It was a heady year for craft brewer Boston Beer
Reviewing what happened yesterday gives you a chance to decide if it's still right for your portfolio today and whether it makes sense to buy more shares for tomorrow.
Brewing with the intention of being the best-tasting beer has always been the key ingredient in the brewer's growth trajectory, but a growing distribution network doesn't always lend itself to the freshest-tasting beer. Below, I'll take a closer look at the events driving Boston Beer's stock this year.
Boston Beer at a glance
|Year-to-Date Stock Return||12.3%|
|Market Cap||$1.36 billion|
|Revenue, Trailing 12 Months||$486.7 million|
|1-Year Revenue Growth||8.3%|
|1-Year Profit Growth||10.3%|
|1-Year Free Cash Flow Growth||(15.5%)|
|CAPS Rating (out of 5)||****|
Sources: S&P Capital IQ, Motley Fool CAPS. Free cash flow growth is unlevered as provided by Capital IQ.
What happened to Boston Beer in 2011?
Regardless of the industry, rising commodities costs impact operations everywhere. Higher costs for grains have hurt the bottom lines of cereal makers like General Mills
While the Samuel Adams brewer doesn't use cans to package its beer, it says it's expecting to raise per-barrel prices 2.5% to 3.5% next year to help offset significant increases it's expecting in barley prices.
Boston Beer also contends with its own promise to make the best-tasting brew it can. There's simply a different level of quality between mass-produced beers from Coors and Bud and those crafted by Boston Beer, Craft Brewers Alliance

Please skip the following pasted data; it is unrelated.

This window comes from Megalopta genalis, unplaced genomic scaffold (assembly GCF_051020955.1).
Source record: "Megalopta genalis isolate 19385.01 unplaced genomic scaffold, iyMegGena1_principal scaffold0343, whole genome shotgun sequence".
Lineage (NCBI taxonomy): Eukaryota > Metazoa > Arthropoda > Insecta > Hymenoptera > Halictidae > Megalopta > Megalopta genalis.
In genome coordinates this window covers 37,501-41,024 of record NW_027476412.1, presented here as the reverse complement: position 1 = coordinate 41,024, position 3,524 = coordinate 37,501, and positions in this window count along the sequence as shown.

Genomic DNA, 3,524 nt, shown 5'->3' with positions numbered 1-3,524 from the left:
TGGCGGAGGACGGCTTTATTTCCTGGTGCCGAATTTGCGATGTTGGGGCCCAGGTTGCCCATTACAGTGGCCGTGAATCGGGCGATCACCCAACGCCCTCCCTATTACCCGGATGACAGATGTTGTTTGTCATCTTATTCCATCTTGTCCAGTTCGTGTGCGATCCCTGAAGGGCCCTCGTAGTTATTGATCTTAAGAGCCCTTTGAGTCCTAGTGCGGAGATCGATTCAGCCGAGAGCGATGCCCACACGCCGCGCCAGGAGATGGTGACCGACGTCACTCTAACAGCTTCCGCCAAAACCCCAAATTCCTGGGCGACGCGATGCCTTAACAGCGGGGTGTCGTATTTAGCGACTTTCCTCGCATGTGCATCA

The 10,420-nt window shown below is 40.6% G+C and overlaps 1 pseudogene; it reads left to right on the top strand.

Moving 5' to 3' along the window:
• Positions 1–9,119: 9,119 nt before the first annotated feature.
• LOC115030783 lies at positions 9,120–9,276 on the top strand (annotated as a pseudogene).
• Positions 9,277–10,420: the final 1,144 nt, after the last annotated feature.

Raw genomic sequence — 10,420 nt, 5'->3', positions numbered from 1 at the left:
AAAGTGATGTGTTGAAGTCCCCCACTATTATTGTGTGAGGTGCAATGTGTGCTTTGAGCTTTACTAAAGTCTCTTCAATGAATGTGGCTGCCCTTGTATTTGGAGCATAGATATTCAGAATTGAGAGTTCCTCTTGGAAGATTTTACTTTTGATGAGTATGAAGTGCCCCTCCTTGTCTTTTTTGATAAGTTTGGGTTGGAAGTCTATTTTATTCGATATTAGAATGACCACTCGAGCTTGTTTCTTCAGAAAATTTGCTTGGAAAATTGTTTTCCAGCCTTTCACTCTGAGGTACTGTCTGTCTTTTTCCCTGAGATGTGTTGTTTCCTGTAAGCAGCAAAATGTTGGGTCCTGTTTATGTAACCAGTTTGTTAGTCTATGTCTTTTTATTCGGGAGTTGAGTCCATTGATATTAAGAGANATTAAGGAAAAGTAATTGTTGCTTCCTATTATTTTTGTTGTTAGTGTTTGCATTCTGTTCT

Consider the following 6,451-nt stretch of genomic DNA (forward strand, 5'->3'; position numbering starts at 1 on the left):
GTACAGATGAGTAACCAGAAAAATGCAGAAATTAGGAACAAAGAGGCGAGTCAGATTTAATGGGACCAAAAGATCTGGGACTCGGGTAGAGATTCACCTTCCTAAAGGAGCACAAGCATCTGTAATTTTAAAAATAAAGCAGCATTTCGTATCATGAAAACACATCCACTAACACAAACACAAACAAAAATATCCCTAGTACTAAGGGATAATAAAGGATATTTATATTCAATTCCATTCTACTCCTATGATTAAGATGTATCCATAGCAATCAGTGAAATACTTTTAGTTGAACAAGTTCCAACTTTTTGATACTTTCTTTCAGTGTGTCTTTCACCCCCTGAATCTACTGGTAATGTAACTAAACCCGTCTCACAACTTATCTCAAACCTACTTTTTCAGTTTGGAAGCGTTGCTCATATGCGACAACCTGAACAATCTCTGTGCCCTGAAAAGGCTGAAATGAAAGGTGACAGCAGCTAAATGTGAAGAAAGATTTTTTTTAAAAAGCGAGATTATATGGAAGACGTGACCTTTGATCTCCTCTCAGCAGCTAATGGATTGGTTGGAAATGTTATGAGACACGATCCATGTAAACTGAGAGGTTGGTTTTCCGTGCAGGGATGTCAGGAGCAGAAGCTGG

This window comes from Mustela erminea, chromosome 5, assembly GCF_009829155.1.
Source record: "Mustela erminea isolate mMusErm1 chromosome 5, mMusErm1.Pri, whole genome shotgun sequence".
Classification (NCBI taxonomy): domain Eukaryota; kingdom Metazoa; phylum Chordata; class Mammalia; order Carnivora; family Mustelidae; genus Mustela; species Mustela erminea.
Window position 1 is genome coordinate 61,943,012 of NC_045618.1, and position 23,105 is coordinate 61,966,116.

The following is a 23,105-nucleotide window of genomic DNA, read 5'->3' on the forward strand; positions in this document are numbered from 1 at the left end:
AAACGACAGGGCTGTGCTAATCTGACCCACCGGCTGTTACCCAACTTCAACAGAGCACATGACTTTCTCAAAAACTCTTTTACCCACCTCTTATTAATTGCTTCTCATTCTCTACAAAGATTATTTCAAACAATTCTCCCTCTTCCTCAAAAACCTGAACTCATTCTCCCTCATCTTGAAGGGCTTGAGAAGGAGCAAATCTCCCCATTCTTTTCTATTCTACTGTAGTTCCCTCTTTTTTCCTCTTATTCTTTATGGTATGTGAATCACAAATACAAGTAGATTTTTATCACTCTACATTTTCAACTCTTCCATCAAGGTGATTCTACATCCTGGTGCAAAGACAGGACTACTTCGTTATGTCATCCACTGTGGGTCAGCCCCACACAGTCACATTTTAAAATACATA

Boston Beer has gone an extra step to reinforce that distinction, by implementing a freshest beer program.
Tap into great taste
There's a certain level of marketing hype behind Boston Beer's just-in-time inventory program, which seeks to ensure the beer you're getting out of your local bar's tap tastes the same as CEO Jim Koch gets when he taps a keg at the brewery. Millions of people, myself included, like the taste of a Sam Adams as it is now; making it "fresher" won't necessarily make it "better."
But there's a cost to the way things are done now, and though Boston Beer is currently seeing the program drain profits from its financial statements, it's looking to save money down the road.
Typically, distributors carry five weeks of packaged inventory and three to four weeks of draft inventory. The freshness program wants to reduce those times to two weeks. By reducing the amount of time inventory sits on distributors' shelves, the beer consumers drink will theoretically taste better.
However, the program is lowering shipment volumes and impacting earnings. Boston Beer expects to have half its volume supported by the program by the end of this year, and 70% by the end of next. When the program is fully implemented, the brewer expects volumes to return to previous levels.
The drag on earnings, the lower volumes, and the higher costs all took a toll on Boston Beer's stock, which dropped from almost $100 a share down to nearly $70 at the end of September. Yet last quarter saw depletions rise 11% as retailers restocked their shelves and core shipments rose 7%, leading the brewer to increase full-year expectations. Its stock is back above $100 a share.
Ready for another round
Despite craft brewers continuing to soak up more of the beer industry's market share and the prospects for Boston Beer looking particularly heady, The Motley Fool's analysts have found a company they think can achieve equally monstrous returns in 2012. Request your copy of the special free report, "The Motley Fool's Top Stock for 2012," but do so today because it's a limited-time offer.
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